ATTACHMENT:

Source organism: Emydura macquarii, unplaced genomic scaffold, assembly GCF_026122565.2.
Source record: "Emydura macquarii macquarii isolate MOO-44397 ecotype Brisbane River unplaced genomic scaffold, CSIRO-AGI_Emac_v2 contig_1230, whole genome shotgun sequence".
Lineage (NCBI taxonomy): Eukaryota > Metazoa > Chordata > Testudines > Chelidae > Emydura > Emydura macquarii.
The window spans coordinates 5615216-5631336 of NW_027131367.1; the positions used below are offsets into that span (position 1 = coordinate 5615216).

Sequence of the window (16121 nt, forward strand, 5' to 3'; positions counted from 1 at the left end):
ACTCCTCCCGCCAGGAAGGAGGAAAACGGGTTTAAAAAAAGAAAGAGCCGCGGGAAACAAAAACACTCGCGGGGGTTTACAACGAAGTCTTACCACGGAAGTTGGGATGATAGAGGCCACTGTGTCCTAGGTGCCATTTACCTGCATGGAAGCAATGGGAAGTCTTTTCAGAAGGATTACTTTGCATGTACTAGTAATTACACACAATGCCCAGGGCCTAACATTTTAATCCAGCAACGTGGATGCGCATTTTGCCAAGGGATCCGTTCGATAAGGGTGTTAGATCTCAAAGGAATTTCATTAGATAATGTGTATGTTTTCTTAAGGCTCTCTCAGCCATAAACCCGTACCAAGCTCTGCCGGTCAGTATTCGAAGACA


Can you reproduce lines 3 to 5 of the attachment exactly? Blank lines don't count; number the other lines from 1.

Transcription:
Lineage (NCBI taxonomy): Eukaryota > Metazoa > Chordata > Testudines > Chelidae > Emydura > Emydura macquarii.
The window spans coordinates 5615216-5631336 of NW_027131367.1; the positions used below are offsets into that span (position 1 = coordinate 5615216).

Sequence of the window (16121 nt, forward strand, 5' to 3'; positions counted from 1 at the left end):